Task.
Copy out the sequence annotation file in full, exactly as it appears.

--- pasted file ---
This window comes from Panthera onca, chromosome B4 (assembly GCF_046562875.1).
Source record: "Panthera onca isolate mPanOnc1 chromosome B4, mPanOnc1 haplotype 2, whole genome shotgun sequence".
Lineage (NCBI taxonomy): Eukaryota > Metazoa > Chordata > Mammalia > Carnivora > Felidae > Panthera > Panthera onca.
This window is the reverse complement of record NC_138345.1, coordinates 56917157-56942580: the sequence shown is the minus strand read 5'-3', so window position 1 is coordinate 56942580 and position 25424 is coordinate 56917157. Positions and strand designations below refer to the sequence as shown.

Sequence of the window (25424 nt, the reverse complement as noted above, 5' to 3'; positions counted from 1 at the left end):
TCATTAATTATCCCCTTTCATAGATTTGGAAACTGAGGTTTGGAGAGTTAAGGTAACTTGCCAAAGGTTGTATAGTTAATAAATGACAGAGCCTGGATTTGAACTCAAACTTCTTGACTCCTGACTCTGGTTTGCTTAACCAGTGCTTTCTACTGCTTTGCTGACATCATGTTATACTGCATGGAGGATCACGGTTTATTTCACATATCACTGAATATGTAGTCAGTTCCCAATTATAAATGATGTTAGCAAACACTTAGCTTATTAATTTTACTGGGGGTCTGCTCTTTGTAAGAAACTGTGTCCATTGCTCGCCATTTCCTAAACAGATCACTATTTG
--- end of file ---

This window comes from Panthera onca, chromosome B4 (assembly GCF_046562875.1).
Source record: "Panthera onca isolate mPanOnc1 chromosome B4, mPanOnc1 haplotype 2, whole genome shotgun sequence".
Lineage (NCBI taxonomy): Eukaryota > Metazoa > Chordata > Mammalia > Carnivora > Felidae > Panthera > Panthera onca.
This window is the reverse complement of record NC_138345.1, coordinates 56917157-56942580: the sequence shown is the minus strand read 5'-3', so window position 1 is coordinate 56942580 and position 25424 is coordinate 56917157. Positions and strand designations below refer to the sequence as shown.

Sequence of the window (25424 nt, the reverse complement as noted above, 5' to 3'; positions counted from 1 at the left end):
TCATTAATTATCCCCTTTCATAGATTTGGAAACTGAGGTTTGGAGAGTTAAGGTAACTTGCCAAAGGTTGTATAGTTAATAAATGACAGAGCCTGGATTTGAACTCAAACTTCTTGACTCCTGACTCTGGTTTGCTTAACCAGTGCTTTCTACTGCTTTGCTGACATCATGTTATACTGCATGGAGGATCACGGTTTATTTCACATATCACTGAATATGTAGTCAGTTCCCAATTATAAATGATGTTAGCAAACACTTAGCTTATTAATTTTACTGGGGGTCTGCTCTTTGTAAGAAACTGTGTCCATTGCTCGCCATTTCCTAAACAGATCACTATTTG